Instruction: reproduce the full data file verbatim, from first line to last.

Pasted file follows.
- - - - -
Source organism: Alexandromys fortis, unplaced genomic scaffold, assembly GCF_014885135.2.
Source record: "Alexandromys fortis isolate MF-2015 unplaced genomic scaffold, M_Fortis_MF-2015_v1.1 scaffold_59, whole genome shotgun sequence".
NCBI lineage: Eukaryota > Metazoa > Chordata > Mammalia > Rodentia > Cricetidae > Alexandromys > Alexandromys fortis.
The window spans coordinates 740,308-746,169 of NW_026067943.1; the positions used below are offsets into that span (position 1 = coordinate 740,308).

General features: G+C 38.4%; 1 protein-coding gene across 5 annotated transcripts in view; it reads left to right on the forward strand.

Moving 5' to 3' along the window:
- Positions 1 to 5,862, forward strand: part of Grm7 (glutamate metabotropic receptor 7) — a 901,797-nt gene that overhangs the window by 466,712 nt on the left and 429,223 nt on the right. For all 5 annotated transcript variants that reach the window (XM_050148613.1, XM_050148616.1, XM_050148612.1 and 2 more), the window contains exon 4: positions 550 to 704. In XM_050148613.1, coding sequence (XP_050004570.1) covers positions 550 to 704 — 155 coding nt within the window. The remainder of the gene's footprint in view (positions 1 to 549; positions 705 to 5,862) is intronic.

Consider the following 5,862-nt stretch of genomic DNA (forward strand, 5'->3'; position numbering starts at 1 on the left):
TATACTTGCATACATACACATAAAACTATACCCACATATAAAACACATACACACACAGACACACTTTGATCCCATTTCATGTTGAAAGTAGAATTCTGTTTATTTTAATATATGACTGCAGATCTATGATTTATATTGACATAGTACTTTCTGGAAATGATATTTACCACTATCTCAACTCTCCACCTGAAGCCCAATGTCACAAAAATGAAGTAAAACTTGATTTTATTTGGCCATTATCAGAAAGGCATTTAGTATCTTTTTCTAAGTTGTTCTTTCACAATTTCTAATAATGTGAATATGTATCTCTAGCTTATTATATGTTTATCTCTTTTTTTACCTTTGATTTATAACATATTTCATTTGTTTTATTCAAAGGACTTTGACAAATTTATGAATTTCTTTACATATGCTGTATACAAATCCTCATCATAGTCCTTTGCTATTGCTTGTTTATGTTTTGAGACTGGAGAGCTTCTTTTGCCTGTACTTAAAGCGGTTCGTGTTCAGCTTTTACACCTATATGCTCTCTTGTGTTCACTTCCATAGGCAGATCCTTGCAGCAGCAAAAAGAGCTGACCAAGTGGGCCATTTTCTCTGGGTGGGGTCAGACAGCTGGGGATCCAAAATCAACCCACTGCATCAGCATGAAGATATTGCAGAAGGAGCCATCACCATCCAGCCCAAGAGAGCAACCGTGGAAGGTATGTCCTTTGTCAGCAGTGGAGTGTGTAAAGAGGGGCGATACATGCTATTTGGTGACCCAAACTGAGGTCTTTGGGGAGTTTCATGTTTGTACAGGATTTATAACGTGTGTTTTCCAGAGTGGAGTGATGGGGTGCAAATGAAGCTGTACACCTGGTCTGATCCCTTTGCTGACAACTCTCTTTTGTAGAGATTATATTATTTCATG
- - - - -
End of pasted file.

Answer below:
Source organism: Alexandromys fortis, unplaced genomic scaffold, assembly GCF_014885135.2.
Source record: "Alexandromys fortis isolate MF-2015 unplaced genomic scaffold, M_Fortis_MF-2015_v1.1 scaffold_59, whole genome shotgun sequence".
NCBI lineage: Eukaryota > Metazoa > Chordata > Mammalia > Rodentia > Cricetidae > Alexandromys > Alexandromys fortis.
The window spans coordinates 740,308-746,169 of NW_026067943.1; the positions used below are offsets into that span (position 1 = coordinate 740,308).

General features: G+C 38.4%; 1 protein-coding gene across 5 annotated transcripts in view; it reads left to right on the forward strand.

Moving 5' to 3' along the window:
- Positions 1 to 5,862, forward strand: part of Grm7 (glutamate metabotropic receptor 7) — a 901,797-nt gene that overhangs the window by 466,712 nt on the left and 429,223 nt on the right. For all 5 annotated transcript variants that reach the window (XM_050148613.1, XM_050148616.1, XM_050148612.1 and 2 more), the window contains exon 4: positions 550 to 704. In XM_050148613.1, coding sequence (XP_050004570.1) covers positions 550 to 704 — 155 coding nt within the window. The remainder of the gene's footprint in view (positions 1 to 549; positions 705 to 5,862) is intronic.

Consider the following 5,862-nt stretch of genomic DNA (forward strand, 5'->3'; position numbering starts at 1 on the left):
TATACTTGCATACATACACATAAAACTATACCCACATATAAAACACATACACACACAGACACACTTTGATCCCATTTCATGTTGAAAGTAGAATTCTGTTTATTTTAATATATGACTGCAGATCTATGATTTATATTGACATAGTACTTTCTGGAAATGATATTTACCACTATCTCAACTCTCCACCTGAAGCCCAATGTCACAAAAATGAAGTAAAACTTGATTTTATTTGGCCATTATCAGAAAGGCATTTAGTATCTTTTTCTAAGTTGTTCTTTCACAATTTCTAATAATGTGAATATGTATCTCTAGCTTATTATATGTTTATCTCTTTTTTTACCTTTGATTTATAACATATTTCATTTGTTTTATTCAAAGGACTTTGACAAATTTATGAATTTCTTTACATATGCTGTATACAAATCCTCATCATAGTCCTTTGCTATTGCTTGTTTATGTTTTGAGACTGGAGAGCTTCTTTTGCCTGTACTTAAAGCGGTTCGTGTTCAGCTTTTACACCTATATGCTCTCTTGTGTTCACTTCCATAGGCAGATCCTTGCAGCAGCAAAAAGAGCTGACCAAGTGGGCCATTTTCTCTGGGTGGGGTCAGACAGCTGGGGATCCAAAATCAACCCACTGCATCAGCATGAAGATATTGCAGAAGGAGCCATCACCATCCAGCCCAAGAGAGCAACCGTGGAAGGTATGTCCTTTGTCAGCAGTGGAGTGTGTAAAGAGGGGCGATACATGCTATTTGGTGACCCAAACTGAGGTCTTTGGGGAGTTTCATGTTTGTACAGGATTTATAACGTGTGTTTTCCAGAGTGGAGTGATGGGGTGCAAATGAAGCTGTACACCTGGTCTGATCCCTTTGCTGACAACTCTCTTTTGTAGAGATTATATTATTTCATG